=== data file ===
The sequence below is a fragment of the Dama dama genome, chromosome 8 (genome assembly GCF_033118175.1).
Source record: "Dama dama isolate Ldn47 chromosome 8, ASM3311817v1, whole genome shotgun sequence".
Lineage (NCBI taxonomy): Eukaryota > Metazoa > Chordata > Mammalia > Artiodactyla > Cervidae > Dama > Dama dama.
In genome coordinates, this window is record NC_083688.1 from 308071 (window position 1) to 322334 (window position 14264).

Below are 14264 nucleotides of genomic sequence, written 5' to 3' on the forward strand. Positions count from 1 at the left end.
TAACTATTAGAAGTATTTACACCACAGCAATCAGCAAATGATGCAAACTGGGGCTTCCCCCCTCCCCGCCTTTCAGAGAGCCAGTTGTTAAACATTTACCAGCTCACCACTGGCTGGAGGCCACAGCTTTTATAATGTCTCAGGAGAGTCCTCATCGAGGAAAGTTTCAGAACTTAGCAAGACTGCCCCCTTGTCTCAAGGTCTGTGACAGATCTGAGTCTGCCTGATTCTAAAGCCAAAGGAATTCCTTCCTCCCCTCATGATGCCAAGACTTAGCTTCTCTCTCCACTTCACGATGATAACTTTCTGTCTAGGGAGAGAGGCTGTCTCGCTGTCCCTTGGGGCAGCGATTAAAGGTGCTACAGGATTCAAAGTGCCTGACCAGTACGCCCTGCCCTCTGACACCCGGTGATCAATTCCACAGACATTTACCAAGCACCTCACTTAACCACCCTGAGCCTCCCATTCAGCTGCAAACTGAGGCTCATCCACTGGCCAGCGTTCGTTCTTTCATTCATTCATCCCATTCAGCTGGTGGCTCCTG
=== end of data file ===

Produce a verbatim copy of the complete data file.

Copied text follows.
The sequence below is a fragment of the Dama dama genome, chromosome 8 (genome assembly GCF_033118175.1).
Source record: "Dama dama isolate Ldn47 chromosome 8, ASM3311817v1, whole genome shotgun sequence".
Lineage (NCBI taxonomy): Eukaryota > Metazoa > Chordata > Mammalia > Artiodactyla > Cervidae > Dama > Dama dama.
In genome coordinates, this window is record NC_083688.1 from 308071 (window position 1) to 322334 (window position 14264).

Below are 14264 nucleotides of genomic sequence, written 5' to 3' on the forward strand. Positions count from 1 at the left end.
TAACTATTAGAAGTATTTACACCACAGCAATCAGCAAATGATGCAAACTGGGGCTTCCCCCCTCCCCGCCTTTCAGAGAGCCAGTTGTTAAACATTTACCAGCTCACCACTGGCTGGAGGCCACAGCTTTTATAATGTCTCAGGAGAGTCCTCATCGAGGAAAGTTTCAGAACTTAGCAAGACTGCCCCCTTGTCTCAAGGTCTGTGACAGATCTGAGTCTGCCTGATTCTAAAGCCAAAGGAATTCCTTCCTCCCCTCATGATGCCAAGACTTAGCTTCTCTCTCCACTTCACGATGATAACTTTCTGTCTAGGGAGAGAGGCTGTCTCGCTGTCCCTTGGGGCAGCGATTAAAGGTGCTACAGGATTCAAAGTGCCTGACCAGTACGCCCTGCCCTCTGACACCCGGTGATCAATTCCACAGACATTTACCAAGCACCTCACTTAACCACCCTGAGCCTCCCATTCAGCTGCAAACTGAGGCTCATCCACTGGCCAGCGTTCGTTCTTTCATTCATTCATCCCATTCAGCTGGTGGCTCCTG